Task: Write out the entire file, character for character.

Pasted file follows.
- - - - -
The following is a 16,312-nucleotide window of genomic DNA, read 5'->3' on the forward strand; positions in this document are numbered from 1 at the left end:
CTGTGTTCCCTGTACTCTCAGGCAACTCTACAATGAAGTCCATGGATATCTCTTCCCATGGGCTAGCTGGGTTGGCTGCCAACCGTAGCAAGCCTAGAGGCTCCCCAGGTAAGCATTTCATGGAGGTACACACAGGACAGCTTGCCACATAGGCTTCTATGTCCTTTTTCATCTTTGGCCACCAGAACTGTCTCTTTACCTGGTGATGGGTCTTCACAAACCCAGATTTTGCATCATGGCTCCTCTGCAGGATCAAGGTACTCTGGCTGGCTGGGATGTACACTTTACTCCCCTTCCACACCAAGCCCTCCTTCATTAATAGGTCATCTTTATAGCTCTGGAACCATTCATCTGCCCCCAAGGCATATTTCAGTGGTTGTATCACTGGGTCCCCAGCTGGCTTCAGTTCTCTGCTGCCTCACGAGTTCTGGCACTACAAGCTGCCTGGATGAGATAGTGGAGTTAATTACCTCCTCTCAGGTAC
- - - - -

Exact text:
The following is a 16,312-nucleotide window of genomic DNA, read 5'->3' on the forward strand; positions in this document are numbered from 1 at the left end:
CTGTGTTCCCTGTACTCTCAGGCAACTCTACAATGAAGTCCATGGATATCTCTTCCCATGGGCTAGCTGGGTTGGCTGCCAACCGTAGCAAGCCTAGAGGCTCCCCAGGTAAGCATTTCATGGAGGTACACACAGGACAGCTTGCCACATAGGCTTCTATGTCCTTTTTCATCTTTGGCCACCAGAACTGTCTCTTTACCTGGTGATGGGTCTTCACAAACCCAGATTTTGCATCATGGCTCCTCTGCAGGATCAAGGTACTCTGGCTGGCTGGGATGTACACTTTACTCCCCTTCCACACCAAGCCCTCCTTCATTAATAGGTCATCTTTATAGCTCTGGAACCATTCATCTGCCCCCAAGGCATATTTCAGTGGTTGTATCACTGGGTCCCCAGCTGGCTTCAGTTCTCTGCTGCCTCACGAGTTCTGGCACTACAAGCTGCCTGGATGAGATAGTGGAGTTAATTACCTCCTCTCAGGTAC